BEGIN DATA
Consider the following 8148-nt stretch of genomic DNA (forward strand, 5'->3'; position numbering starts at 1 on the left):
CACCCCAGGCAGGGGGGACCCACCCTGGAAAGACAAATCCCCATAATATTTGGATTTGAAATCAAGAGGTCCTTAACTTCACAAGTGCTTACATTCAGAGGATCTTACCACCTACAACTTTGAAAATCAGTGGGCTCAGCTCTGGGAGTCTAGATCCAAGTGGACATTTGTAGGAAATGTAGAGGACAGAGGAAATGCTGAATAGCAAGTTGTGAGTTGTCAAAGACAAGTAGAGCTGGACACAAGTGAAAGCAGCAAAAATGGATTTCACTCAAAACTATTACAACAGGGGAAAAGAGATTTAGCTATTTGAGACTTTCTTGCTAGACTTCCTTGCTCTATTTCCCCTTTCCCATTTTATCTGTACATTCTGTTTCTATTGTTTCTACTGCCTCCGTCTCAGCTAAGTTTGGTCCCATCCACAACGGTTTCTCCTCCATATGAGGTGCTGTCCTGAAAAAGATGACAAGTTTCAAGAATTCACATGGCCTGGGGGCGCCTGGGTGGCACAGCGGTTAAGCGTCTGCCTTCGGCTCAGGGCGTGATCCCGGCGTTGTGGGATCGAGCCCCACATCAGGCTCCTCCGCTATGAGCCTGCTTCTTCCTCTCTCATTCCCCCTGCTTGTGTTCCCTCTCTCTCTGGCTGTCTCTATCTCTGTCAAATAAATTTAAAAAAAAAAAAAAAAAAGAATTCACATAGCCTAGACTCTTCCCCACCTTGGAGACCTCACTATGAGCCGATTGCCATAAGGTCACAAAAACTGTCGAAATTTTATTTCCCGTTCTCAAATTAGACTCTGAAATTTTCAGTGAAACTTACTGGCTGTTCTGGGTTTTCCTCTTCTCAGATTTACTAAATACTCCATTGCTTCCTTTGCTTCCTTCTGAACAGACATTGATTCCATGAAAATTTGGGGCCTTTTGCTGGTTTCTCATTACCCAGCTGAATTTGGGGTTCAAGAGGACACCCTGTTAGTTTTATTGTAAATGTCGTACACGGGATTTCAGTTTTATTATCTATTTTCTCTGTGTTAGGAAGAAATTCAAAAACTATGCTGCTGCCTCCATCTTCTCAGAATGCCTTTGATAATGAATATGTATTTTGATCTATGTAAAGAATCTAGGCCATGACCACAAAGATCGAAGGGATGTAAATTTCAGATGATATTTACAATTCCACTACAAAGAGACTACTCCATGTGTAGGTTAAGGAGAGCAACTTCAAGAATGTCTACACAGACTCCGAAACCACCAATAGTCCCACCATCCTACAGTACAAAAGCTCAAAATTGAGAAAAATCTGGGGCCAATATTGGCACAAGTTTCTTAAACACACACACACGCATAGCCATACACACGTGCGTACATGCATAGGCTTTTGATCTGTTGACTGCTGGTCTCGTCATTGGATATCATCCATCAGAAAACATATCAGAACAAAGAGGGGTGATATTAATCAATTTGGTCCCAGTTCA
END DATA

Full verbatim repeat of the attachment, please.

Consider the following 8148-nt stretch of genomic DNA (forward strand, 5'->3'; position numbering starts at 1 on the left):
CACCCCAGGCAGGGGGGACCCACCCTGGAAAGACAAATCCCCATAATATTTGGATTTGAAATCAAGAGGTCCTTAACTTCACAAGTGCTTACATTCAGAGGATCTTACCACCTACAACTTTGAAAATCAGTGGGCTCAGCTCTGGGAGTCTAGATCCAAGTGGACATTTGTAGGAAATGTAGAGGACAGAGGAAATGCTGAATAGCAAGTTGTGAGTTGTCAAAGACAAGTAGAGCTGGACACAAGTGAAAGCAGCAAAAATGGATTTCACTCAAAACTATTACAACAGGGGAAAAGAGATTTAGCTATTTGAGACTTTCTTGCTAGACTTCCTTGCTCTATTTCCCCTTTCCCATTTTATCTGTACATTCTGTTTCTATTGTTTCTACTGCCTCCGTCTCAGCTAAGTTTGGTCCCATCCACAACGGTTTCTCCTCCATATGAGGTGCTGTCCTGAAAAAGATGACAAGTTTCAAGAATTCACATGGCCTGGGGGCGCCTGGGTGGCACAGCGGTTAAGCGTCTGCCTTCGGCTCAGGGCGTGATCCCGGCGTTGTGGGATCGAGCCCCACATCAGGCTCCTCCGCTATGAGCCTGCTTCTTCCTCTCTCATTCCCCCTGCTTGTGTTCCCTCTCTCTCTGGCTGTCTCTATCTCTGTCAAATAAATTTAAAAAAAAAAAAAAAAAAGAATTCACATAGCCTAGACTCTTCCCCACCTTGGAGACCTCACTATGAGCCGATTGCCATAAGGTCACAAAAACTGTCGAAATTTTATTTCCCGTTCTCAAATTAGACTCTGAAATTTTCAGTGAAACTTACTGGCTGTTCTGGGTTTTCCTCTTCTCAGATTTACTAAATACTCCATTGCTTCCTTTGCTTCCTTCTGAACAGACATTGATTCCATGAAAATTTGGGGCCTTTTGCTGGTTTCTCATTACCCAGCTGAATTTGGGGTTCAAGAGGACACCCTGTTAGTTTTATTGTAAATGTCGTACACGGGATTTCAGTTTTATTATCTATTTTCTCTGTGTTAGGAAGAAATTCAAAAACTATGCTGCTGCCTCCATCTTCTCAGAATGCCTTTGATAATGAATATGTATTTTGATCTATGTAAAGAATCTAGGCCATGACCACAAAGATCGAAGGGATGTAAATTTCAGATGATATTTACAATTCCACTACAAAGAGACTACTCCATGTGTAGGTTAAGGAGAGCAACTTCAAGAATGTCTACACAGACTCCGAAACCACCAATAGTCCCACCATCCTACAGTACAAAAGCTCAAAATTGAGAAAAATCTGGGGCCAATATTGGCACAAGTTTCTTAAACACACACACACGCATAGCCATACACACGTGCGTACATGCATAGGCTTTTGATCTGTTGACTGCTGGTCTCGTCATTGGATATCATCCATCAGAAAACATATCAGAACAAAGAGGGGTGATATTAATCAATTTGGTCCCAGTTCA